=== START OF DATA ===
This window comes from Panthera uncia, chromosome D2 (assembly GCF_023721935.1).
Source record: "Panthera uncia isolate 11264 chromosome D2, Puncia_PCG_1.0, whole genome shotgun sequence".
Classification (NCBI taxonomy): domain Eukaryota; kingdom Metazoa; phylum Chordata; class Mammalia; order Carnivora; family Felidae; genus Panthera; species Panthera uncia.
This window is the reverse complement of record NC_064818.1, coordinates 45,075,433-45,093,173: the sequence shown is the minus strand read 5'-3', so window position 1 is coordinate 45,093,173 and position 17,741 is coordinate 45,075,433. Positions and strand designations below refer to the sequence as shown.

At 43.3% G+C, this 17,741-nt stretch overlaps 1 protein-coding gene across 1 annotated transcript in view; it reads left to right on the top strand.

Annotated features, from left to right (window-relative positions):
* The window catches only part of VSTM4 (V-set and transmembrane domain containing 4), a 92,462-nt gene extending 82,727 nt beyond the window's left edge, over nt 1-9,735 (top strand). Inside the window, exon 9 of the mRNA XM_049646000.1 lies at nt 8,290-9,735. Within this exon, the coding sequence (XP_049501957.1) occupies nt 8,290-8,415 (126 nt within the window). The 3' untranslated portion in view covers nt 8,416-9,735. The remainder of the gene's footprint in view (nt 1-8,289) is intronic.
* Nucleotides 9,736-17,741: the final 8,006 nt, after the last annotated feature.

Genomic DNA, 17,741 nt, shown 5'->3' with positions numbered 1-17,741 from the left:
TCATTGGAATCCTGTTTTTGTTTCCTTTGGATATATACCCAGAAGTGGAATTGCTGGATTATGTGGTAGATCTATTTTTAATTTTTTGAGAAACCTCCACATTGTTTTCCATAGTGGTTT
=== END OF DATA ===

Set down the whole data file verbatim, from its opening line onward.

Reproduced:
This window comes from Panthera uncia, chromosome D2 (assembly GCF_023721935.1).
Source record: "Panthera uncia isolate 11264 chromosome D2, Puncia_PCG_1.0, whole genome shotgun sequence".
Classification (NCBI taxonomy): domain Eukaryota; kingdom Metazoa; phylum Chordata; class Mammalia; order Carnivora; family Felidae; genus Panthera; species Panthera uncia.
This window is the reverse complement of record NC_064818.1, coordinates 45,075,433-45,093,173: the sequence shown is the minus strand read 5'-3', so window position 1 is coordinate 45,093,173 and position 17,741 is coordinate 45,075,433. Positions and strand designations below refer to the sequence as shown.

At 43.3% G+C, this 17,741-nt stretch overlaps 1 protein-coding gene across 1 annotated transcript in view; it reads left to right on the top strand.

Annotated features, from left to right (window-relative positions):
* The window catches only part of VSTM4 (V-set and transmembrane domain containing 4), a 92,462-nt gene extending 82,727 nt beyond the window's left edge, over nt 1-9,735 (top strand). Inside the window, exon 9 of the mRNA XM_049646000.1 lies at nt 8,290-9,735. Within this exon, the coding sequence (XP_049501957.1) occupies nt 8,290-8,415 (126 nt within the window). The 3' untranslated portion in view covers nt 8,416-9,735. The remainder of the gene's footprint in view (nt 1-8,289) is intronic.
* Nucleotides 9,736-17,741: the final 8,006 nt, after the last annotated feature.

Genomic DNA, 17,741 nt, shown 5'->3' with positions numbered 1-17,741 from the left:
TCATTGGAATCCTGTTTTTGTTTCCTTTGGATATATACCCAGAAGTGGAATTGCTGGATTATGTGGTAGATCTATTTTTAATTTTTTGAGAAACCTCCACATTGTTTTCCATAGTGGTTT